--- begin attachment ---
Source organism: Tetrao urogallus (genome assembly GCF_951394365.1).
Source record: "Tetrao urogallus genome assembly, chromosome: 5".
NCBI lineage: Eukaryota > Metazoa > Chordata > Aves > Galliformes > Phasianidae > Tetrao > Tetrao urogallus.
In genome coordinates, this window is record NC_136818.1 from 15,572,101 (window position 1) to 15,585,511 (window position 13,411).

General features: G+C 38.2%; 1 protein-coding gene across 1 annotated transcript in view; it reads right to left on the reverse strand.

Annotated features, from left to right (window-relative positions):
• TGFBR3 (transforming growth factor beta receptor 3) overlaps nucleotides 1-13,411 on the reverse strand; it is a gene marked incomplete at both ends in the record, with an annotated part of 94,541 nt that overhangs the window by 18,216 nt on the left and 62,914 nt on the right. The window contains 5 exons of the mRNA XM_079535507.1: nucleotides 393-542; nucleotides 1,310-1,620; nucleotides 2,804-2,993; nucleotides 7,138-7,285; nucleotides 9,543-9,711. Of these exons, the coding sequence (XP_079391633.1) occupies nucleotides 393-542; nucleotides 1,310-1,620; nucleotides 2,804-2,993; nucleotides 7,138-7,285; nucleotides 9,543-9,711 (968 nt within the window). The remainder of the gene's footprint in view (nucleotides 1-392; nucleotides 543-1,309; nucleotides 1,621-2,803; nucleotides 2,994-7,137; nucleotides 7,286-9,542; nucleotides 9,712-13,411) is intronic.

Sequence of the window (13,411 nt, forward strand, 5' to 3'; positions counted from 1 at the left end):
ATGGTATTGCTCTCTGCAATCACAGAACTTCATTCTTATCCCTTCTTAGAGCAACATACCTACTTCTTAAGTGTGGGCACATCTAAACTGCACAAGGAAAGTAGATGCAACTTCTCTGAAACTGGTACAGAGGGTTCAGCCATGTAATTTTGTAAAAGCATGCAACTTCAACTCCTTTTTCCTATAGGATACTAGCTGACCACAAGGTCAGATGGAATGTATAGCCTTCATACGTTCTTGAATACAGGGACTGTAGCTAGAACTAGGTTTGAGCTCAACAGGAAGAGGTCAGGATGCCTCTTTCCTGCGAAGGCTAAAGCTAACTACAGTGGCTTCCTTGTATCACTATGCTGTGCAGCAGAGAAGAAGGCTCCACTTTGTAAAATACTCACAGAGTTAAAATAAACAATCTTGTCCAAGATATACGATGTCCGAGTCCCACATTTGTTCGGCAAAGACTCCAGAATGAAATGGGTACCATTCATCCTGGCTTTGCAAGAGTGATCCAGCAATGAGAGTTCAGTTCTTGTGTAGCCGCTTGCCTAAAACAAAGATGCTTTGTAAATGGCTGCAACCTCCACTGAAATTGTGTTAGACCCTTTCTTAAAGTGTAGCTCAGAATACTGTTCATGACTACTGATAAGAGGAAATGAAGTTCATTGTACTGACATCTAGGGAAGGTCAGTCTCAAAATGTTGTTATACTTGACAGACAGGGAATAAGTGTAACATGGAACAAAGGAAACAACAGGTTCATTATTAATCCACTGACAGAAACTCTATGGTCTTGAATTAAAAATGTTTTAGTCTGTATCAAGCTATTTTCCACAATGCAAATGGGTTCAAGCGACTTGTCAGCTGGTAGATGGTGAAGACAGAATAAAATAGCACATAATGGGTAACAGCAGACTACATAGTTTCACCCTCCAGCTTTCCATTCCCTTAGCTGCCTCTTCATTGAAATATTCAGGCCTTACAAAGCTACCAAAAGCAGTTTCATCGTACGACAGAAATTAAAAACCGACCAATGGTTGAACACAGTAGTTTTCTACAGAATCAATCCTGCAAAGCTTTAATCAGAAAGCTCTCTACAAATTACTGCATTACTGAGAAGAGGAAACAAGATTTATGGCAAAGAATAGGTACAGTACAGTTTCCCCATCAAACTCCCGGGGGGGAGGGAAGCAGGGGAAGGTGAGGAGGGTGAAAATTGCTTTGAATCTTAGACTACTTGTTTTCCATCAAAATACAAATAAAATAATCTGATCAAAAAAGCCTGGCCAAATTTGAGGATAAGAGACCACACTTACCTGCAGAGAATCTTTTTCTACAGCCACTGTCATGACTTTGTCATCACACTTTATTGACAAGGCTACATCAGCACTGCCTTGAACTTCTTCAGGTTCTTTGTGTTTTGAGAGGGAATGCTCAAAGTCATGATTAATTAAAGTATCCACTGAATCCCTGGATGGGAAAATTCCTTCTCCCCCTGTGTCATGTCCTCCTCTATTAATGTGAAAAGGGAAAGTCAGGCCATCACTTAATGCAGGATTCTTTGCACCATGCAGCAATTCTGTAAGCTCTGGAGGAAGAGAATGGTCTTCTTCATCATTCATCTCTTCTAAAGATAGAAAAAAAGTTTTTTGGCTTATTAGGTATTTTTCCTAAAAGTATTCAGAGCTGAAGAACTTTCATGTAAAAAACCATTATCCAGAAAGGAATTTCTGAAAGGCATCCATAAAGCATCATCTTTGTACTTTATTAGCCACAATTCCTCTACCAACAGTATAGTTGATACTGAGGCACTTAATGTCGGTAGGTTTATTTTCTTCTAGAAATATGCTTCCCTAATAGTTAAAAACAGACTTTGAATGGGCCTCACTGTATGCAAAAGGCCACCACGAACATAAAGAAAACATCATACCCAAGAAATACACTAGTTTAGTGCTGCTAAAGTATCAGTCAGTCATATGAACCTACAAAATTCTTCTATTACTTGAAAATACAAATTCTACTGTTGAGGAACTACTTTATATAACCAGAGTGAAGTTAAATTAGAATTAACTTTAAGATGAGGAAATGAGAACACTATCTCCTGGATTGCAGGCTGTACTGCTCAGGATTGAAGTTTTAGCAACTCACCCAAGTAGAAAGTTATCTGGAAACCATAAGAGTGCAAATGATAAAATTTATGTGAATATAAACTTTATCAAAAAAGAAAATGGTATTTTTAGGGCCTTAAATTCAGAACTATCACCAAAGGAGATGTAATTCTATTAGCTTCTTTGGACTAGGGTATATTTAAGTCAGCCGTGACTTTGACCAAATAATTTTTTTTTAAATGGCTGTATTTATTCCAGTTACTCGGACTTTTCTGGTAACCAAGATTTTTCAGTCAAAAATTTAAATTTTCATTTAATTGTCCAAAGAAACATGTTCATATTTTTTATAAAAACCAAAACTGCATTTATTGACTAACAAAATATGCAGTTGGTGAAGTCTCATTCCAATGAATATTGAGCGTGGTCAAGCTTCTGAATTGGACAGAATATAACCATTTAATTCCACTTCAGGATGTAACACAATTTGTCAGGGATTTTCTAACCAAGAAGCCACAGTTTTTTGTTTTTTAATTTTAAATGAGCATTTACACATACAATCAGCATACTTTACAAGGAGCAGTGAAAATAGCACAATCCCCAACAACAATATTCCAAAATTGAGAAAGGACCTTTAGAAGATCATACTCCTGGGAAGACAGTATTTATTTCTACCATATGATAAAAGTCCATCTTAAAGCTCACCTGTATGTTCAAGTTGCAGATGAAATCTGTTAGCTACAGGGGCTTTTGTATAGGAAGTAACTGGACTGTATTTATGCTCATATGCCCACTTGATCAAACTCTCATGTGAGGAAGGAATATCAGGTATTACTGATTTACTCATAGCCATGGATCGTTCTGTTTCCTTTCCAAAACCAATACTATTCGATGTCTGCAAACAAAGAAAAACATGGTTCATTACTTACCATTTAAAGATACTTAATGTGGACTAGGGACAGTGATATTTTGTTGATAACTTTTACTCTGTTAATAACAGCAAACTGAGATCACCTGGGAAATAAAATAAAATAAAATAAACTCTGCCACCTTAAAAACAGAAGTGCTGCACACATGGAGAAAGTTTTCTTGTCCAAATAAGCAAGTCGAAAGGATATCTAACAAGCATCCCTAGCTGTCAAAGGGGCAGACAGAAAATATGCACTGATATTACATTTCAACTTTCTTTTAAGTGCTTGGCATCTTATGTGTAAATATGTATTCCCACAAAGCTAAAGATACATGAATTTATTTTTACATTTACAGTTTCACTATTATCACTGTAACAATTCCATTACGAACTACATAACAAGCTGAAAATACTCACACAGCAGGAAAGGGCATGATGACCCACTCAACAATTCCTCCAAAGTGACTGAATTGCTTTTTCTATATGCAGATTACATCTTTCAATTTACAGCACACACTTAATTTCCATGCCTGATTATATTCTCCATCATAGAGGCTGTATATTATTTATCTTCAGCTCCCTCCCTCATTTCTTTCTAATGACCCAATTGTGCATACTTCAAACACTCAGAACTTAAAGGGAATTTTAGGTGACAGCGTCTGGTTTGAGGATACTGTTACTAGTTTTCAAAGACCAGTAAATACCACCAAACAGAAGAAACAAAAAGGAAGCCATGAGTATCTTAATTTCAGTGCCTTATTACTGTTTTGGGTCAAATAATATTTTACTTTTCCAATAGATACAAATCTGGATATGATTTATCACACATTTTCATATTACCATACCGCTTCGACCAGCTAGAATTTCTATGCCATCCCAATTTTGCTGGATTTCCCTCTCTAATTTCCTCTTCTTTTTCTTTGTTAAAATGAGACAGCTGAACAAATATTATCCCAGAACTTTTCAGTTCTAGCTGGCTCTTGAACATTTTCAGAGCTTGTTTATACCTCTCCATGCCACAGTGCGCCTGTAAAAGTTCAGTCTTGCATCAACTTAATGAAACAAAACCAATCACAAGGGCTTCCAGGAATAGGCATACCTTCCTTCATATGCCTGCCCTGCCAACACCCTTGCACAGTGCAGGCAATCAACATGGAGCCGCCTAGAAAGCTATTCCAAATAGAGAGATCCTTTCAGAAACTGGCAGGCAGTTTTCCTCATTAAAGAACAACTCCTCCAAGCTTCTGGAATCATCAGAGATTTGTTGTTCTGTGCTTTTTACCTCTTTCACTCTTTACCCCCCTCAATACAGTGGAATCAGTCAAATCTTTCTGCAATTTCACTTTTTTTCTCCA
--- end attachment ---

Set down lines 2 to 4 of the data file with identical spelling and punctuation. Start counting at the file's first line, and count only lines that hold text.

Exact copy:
Source record: "Tetrao urogallus genome assembly, chromosome: 5".
NCBI lineage: Eukaryota > Metazoa > Chordata > Aves > Galliformes > Phasianidae > Tetrao > Tetrao urogallus.
In genome coordinates, this window is record NC_136818.1 from 15,572,101 (window position 1) to 15,585,511 (window position 13,411).